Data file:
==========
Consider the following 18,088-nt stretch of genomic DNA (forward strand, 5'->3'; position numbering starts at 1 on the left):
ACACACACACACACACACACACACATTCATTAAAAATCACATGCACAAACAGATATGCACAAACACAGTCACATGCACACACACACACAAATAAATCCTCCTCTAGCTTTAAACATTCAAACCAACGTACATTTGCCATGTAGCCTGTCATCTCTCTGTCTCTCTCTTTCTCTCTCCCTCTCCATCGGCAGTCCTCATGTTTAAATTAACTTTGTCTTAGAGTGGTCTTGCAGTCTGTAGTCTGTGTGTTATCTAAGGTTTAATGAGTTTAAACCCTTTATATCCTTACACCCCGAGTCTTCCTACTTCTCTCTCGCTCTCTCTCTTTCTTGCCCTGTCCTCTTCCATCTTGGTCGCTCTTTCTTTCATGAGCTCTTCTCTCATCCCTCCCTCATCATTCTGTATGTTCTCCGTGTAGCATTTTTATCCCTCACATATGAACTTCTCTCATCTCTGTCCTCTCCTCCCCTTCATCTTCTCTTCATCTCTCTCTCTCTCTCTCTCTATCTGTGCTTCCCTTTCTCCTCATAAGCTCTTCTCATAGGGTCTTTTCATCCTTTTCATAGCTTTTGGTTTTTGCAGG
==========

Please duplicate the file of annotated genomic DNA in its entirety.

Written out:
Consider the following 18,088-nt stretch of genomic DNA (forward strand, 5'->3'; position numbering starts at 1 on the left):
ACACACACACACACACACACACACATTCATTAAAAATCACATGCACAAACAGATATGCACAAACACAGTCACATGCACACACACACACAAATAAATCCTCCTCTAGCTTTAAACATTCAAACCAACGTACATTTGCCATGTAGCCTGTCATCTCTCTGTCTCTCTCTTTCTCTCTCCCTCTCCATCGGCAGTCCTCATGTTTAAATTAACTTTGTCTTAGAGTGGTCTTGCAGTCTGTAGTCTGTGTGTTATCTAAGGTTTAATGAGTTTAAACCCTTTATATCCTTACACCCCGAGTCTTCCTACTTCTCTCTCGCTCTCTCTCTTTCTTGCCCTGTCCTCTTCCATCTTGGTCGCTCTTTCTTTCATGAGCTCTTCTCTCATCCCTCCCTCATCATTCTGTATGTTCTCCGTGTAGCATTTTTATCCCTCACATATGAACTTCTCTCATCTCTGTCCTCTCCTCCCCTTCATCTTCTCTTCATCTCTCTCTCTCTCTCTCTCTATCTGTGCTTCCCTTTCTCCTCATAAGCTCTTCTCATAGGGTCTTTTCATCCTTTTCATAGCTTTTGGTTTTTGCAGG